Friday, July 22, 2016

The Interdisciplinary Anthill

I went on a small hiking trip over the weekend, straying roughly three hours from Menomonie, to a place called Devil’s Lake State Park.  Five weeks into the LAKES internship, I assumed a change of scenery and pace would reinvigorate my scholarly endeavors and allow me to return to my work at Stout with a fresh pair of eyes and a renewed sense of purpose.  What I did not expect was to, through nature, uncover a more holistic understanding of interdisciplinary research.
Perched comfortably on a low-resting tree branch, as I often find myself lazily doing during hiking breaks, I observed an ant marching across the branch. It seemed to follow a series of other ants down the trunk and into an anthill not far from the base of the tree.  Dozens of ants marched purposefully into a singular hole at the colony’s opening.  My mind wandered back to grade school lessons about the individualized tasks of ants within an anthill—all entering the same hole in the ground, each ant performs a distinct task.  I was reminded of my work on the LAKES REU project.
Just as each ant enters the anthill through the same hole, each of the eleven interns on the LAKES project gather for study of a very specific problem: phosphorous pollution in the Red Cedar Watershed.  Sociologists, economists, mathematicians, geographers, and anthropologists all funnel into the same interdisciplinary anthill to explore the issue from their respective epistemological angles, but follow different paths to find a solution that resonates with their discipline.  Focusing on sociology, I follow a path of absentee landlords and the farmers who lease out their land.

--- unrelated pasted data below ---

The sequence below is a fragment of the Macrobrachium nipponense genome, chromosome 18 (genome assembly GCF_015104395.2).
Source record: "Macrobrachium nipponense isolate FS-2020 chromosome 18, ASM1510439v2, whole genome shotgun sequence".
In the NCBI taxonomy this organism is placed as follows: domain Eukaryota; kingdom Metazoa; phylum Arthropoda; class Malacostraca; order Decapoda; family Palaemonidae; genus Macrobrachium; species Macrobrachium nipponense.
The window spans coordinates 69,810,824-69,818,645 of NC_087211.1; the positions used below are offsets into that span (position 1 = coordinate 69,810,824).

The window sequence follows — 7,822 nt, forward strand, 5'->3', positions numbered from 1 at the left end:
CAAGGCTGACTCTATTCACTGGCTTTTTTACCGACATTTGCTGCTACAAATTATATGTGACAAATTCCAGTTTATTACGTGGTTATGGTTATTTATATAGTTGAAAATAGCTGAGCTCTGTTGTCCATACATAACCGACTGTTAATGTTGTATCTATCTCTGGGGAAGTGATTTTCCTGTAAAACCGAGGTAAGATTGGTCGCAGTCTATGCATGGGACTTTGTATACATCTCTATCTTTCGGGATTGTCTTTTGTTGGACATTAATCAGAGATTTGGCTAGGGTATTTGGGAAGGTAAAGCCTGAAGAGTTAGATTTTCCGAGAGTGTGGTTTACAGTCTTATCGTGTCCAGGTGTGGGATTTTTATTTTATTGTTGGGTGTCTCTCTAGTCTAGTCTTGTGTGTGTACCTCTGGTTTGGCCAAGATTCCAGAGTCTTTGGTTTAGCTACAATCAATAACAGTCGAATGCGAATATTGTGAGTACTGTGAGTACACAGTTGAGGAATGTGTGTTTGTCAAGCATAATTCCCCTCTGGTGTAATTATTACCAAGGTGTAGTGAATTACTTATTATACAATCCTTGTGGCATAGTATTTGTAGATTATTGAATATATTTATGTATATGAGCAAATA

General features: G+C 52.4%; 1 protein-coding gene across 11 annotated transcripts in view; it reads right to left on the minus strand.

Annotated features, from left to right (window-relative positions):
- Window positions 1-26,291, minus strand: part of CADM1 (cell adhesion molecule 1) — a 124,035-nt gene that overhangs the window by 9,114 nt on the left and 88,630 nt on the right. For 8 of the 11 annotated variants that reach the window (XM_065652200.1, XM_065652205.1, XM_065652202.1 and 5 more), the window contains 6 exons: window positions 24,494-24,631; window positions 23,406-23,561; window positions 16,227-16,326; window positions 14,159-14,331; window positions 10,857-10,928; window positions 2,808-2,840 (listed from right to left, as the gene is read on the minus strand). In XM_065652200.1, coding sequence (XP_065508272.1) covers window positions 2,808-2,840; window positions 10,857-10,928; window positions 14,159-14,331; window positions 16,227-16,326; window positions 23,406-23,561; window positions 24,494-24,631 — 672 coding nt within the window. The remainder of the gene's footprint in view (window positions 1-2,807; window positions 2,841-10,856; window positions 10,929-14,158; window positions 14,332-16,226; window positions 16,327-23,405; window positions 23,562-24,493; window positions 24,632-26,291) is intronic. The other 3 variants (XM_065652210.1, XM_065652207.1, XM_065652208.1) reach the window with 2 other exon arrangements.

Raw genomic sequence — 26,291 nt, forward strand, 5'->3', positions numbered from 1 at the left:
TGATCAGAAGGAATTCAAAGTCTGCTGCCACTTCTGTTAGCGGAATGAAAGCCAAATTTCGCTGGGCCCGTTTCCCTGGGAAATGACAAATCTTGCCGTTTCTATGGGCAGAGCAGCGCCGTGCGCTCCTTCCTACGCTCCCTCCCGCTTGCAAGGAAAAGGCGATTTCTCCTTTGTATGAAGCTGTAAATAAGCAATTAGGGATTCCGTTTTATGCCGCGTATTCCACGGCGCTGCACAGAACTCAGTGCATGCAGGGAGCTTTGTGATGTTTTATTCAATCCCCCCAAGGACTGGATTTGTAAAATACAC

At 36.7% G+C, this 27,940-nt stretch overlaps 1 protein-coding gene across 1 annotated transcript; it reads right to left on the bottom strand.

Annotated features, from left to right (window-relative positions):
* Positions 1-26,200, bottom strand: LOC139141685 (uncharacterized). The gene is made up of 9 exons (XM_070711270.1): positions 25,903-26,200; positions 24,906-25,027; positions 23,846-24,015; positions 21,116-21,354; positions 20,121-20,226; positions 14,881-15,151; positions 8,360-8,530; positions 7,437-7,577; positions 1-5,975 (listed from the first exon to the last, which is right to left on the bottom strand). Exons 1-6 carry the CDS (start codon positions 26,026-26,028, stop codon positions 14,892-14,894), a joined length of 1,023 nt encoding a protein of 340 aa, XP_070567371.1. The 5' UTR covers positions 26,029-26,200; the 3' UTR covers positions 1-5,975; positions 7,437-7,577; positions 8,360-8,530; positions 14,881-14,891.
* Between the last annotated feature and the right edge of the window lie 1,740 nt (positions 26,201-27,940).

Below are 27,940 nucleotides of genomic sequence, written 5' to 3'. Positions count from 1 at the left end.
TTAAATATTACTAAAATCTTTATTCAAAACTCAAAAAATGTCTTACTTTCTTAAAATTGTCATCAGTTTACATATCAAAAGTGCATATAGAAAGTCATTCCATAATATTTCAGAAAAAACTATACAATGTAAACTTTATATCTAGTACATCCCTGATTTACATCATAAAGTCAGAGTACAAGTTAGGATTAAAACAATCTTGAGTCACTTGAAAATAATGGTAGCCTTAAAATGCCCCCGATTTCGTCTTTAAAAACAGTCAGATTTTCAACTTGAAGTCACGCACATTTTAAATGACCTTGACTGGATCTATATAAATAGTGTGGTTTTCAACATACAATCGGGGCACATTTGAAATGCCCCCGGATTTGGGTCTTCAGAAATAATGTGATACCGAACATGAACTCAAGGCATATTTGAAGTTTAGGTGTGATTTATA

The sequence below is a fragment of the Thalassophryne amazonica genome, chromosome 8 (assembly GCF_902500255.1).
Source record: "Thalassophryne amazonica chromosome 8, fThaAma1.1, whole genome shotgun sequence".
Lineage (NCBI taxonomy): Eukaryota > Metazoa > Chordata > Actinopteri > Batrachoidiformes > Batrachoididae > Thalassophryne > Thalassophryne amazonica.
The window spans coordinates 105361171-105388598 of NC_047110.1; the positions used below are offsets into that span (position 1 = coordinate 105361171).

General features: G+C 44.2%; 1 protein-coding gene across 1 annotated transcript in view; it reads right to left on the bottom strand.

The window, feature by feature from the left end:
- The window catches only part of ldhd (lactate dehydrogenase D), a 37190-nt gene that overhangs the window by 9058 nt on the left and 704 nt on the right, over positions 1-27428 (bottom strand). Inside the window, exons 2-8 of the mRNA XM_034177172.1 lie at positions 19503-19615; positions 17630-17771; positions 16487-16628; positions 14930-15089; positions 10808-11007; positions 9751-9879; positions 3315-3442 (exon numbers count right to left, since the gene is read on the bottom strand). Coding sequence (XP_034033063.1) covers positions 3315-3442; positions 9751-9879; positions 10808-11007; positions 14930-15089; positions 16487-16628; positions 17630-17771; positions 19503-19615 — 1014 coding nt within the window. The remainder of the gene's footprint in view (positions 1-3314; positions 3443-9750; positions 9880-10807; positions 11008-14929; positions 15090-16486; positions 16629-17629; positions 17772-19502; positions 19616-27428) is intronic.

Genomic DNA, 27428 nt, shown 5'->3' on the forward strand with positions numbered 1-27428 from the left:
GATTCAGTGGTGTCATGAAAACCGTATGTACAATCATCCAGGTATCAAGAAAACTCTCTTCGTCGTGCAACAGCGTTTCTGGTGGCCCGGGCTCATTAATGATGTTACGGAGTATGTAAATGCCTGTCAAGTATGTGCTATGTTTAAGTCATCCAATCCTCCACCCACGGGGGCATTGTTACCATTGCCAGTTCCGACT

Interviews and survey results give way to related, yet new and different, research topics. I find myself questioning everything—endlessly formulating new research questions about farmers and absenteeism (and about everything else I read and see!). Talking with widowed landowners makes me curious about the power dichotomy between husbands and wives that own land as joint tenancy and how that changes if the wife becomes a widow.  Talking to older farmers with young interns makes me question the evolution of farming education and how that has changed over time with the introduction of four-year bachelor’s degrees in agronomy.  Endless avenues of research questions unfold before me.            
Anthills are known for their complex tunnels that give way to systems of diverse paths.  Over the past few weeks, I have found myself on avenues that overlap other disciplines on the project.  Specifically, I joined the anthropology team at an NRCS meeting in Barron, WI and was surprised to find that many of the problems addressed at the meeting echoed the concerns expressed by interviewed farmers and landlords.  Additionally, the time I’ve spent receiving GIS training from the geography team has articulated the intersections between geographic propinquity and social capital.
Aside from working directly with Anthropology and Geography, I have spend the past few weeks sharing a table with the economics team, simultaneously working on separate projects—an unusual kind of academic parallel play that has afforded me insight into goals of the economists.
It is simple to find oneself navigating everyday life with tunnel vision.  We focus on our own goals and our own tasks, failing to integrate the crisscrossing paths of those nearest to us, even when we share similar goals. My weekend away gave me time not only to reflect on my own work, but to examine the influence of my coworkers and to reevaluate our common goal.  It is in these ways, as well as many others, that this particular REU makes work feel like leisure and time off feel like discovery.

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